The streets of Harlem feel considerably different to Claire Messud when she visits the neighborhood in her novel, The Woman Upstairs. In the novel, she accompanies a reclusive friend and budding artist on a walk. So we felt like we’d wandered into a novel about a young woman rediscovering her place in the world, and then her chief interest — the pleasures and curses of Alice in Wonderland. But in real life, the author is a lifelong resident of the East Village. She’s lived in the neighborhood for more than 40 years and still has a firm connection to the stores and restaurants, both past and present, that helped shape her life.
At Starbucks, she meets a young man named Daniel, a nearby professor of Middle Eastern studies, who later questions whether her character in the novel, Maggie who lives in a downtown studio, is a phantasm or a person. They discuss literature, politics and Dante’s “Inferno.” The conversation continues in a storefront bar where Maggie becomes friends with Claire’s son, Noah. Claire says she enjoys the following exchange, but somehow doesn’t agree with her son:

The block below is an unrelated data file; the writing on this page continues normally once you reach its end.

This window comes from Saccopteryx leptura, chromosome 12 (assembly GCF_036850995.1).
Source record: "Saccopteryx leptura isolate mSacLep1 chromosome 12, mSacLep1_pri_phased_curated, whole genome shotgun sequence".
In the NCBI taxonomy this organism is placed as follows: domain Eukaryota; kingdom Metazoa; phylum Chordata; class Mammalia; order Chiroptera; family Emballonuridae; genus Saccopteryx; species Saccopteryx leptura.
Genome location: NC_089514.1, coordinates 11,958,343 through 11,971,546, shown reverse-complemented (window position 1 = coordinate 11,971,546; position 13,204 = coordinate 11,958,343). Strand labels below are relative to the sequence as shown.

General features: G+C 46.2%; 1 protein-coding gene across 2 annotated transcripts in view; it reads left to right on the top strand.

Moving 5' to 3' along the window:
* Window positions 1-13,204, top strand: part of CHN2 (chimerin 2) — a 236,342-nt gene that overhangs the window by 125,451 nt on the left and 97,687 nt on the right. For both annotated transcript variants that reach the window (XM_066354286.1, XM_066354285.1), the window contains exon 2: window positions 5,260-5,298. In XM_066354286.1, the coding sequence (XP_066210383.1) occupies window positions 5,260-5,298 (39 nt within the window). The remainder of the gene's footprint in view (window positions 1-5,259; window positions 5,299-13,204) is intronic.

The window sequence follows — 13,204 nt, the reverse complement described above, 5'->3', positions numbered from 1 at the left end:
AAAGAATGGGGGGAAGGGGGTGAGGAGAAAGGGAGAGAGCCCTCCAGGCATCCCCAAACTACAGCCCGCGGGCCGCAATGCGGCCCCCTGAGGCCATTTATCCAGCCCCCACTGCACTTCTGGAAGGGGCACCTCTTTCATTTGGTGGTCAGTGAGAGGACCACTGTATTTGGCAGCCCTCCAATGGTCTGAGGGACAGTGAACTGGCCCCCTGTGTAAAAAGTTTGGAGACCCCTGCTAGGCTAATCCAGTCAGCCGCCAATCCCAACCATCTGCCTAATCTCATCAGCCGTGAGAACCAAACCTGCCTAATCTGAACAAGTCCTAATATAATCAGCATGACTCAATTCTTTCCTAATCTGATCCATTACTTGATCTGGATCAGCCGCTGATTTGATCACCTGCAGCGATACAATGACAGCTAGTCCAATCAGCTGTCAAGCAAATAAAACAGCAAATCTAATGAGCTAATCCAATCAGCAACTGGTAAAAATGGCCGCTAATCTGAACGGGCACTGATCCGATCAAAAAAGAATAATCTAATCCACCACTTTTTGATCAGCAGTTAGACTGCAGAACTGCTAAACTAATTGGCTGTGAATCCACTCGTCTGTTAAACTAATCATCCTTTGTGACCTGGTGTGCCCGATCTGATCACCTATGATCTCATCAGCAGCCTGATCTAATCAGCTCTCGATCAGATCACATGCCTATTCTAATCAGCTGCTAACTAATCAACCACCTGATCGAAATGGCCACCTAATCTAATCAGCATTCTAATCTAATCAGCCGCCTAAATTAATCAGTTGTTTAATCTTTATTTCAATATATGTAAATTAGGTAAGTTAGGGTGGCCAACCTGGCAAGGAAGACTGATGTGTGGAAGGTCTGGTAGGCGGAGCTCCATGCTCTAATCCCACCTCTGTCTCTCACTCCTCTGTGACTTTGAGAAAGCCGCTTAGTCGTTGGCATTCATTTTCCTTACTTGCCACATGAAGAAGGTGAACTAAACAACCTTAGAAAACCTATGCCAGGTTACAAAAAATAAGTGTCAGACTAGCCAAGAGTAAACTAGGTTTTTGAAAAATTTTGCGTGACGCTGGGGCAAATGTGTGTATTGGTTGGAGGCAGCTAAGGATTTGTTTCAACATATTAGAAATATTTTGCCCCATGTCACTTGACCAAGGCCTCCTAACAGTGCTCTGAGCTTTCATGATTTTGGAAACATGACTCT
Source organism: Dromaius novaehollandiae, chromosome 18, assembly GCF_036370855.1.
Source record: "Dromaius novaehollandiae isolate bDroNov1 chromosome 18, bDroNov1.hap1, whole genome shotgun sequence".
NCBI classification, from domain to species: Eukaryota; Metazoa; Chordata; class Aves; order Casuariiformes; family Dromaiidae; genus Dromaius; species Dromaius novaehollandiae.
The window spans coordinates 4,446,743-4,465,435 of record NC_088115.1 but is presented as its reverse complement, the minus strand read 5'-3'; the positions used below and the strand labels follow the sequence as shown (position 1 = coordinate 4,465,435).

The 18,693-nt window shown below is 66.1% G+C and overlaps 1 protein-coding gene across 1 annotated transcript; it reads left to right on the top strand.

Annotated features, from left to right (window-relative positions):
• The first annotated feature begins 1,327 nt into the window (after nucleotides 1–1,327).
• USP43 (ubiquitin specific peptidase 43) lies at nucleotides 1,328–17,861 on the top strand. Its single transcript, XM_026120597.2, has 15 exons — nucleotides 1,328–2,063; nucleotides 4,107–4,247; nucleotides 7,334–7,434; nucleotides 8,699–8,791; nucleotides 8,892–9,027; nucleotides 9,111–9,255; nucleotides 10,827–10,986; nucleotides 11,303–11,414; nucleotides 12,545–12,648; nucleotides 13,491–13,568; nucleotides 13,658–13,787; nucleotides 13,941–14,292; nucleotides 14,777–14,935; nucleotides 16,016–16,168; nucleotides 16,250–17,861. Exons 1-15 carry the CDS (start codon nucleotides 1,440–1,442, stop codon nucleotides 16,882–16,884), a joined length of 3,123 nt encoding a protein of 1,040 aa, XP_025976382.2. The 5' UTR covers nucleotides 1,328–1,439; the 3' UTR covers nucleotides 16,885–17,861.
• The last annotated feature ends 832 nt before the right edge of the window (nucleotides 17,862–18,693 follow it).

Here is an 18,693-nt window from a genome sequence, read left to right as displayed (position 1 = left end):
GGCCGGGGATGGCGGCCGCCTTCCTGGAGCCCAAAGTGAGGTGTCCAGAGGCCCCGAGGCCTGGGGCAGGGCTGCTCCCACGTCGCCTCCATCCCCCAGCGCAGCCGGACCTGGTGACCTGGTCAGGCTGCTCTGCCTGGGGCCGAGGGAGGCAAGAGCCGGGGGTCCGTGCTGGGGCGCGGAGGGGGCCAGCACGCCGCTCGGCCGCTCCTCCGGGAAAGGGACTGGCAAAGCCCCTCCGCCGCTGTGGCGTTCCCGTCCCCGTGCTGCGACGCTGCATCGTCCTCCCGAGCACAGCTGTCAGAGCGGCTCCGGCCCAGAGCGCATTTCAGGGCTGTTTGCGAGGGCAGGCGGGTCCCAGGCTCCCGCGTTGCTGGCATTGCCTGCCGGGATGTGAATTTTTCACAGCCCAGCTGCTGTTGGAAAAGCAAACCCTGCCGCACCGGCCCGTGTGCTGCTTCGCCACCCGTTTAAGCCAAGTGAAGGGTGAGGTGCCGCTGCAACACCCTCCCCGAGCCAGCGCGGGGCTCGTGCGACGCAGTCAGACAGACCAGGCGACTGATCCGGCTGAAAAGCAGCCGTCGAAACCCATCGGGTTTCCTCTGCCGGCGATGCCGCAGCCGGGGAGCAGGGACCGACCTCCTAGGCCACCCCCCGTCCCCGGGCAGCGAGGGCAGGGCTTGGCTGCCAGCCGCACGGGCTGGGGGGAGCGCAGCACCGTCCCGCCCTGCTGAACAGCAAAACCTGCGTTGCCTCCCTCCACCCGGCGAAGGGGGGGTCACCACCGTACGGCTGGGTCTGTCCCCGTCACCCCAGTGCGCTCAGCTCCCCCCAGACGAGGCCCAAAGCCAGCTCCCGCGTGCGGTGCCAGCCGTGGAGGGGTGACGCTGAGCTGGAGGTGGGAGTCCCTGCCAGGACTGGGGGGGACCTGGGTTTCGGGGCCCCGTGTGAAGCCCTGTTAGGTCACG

Claire: “You know about the pranks, Daniel?”
Daniel: “There’s a pranking principle that I really got from school, and I always respected it.
Claire: “What’s that, Daniel?”
Daniel: “It basically means you never punch a kid’s nose in. It’s just not something that I do. And it turns out that that principle applies to people, too. It’s better to give than to receive.”
They finish a beer.
Claire: “Well, I was going to say, you haven’t given enough.”
Daniel: “I don’t want to see you hurt.”
The excerpt is part of an article in the Fall 2018 edition of O Magazine. The piece features a conversation between Messud and the writer Barbara Eden. Eden’s work has appeared in O’s predecessor, InStyle, Glamour, Details, Vogue, Vanity Fair, and Modern Maturity. She has also authored several popular children’s books. Previously, Eden was an associate editor at Rolling Stone magazine, news editor for the Los Angeles Times and senior market editor for Rolling Stone, Entertainment Weekly and Us Weekly. A graduate of Rutgers University, Eden lives in New York City with her husband and two sons. Her husband is the producer and director Jack Hyman, who was an award-winning actor on “Welcome Back Kotter.”
The article, entitled “Beauty, Aanswers, and Shouting,” begins online Oct. 15. It appears in print in the Nov. 13 issue of O.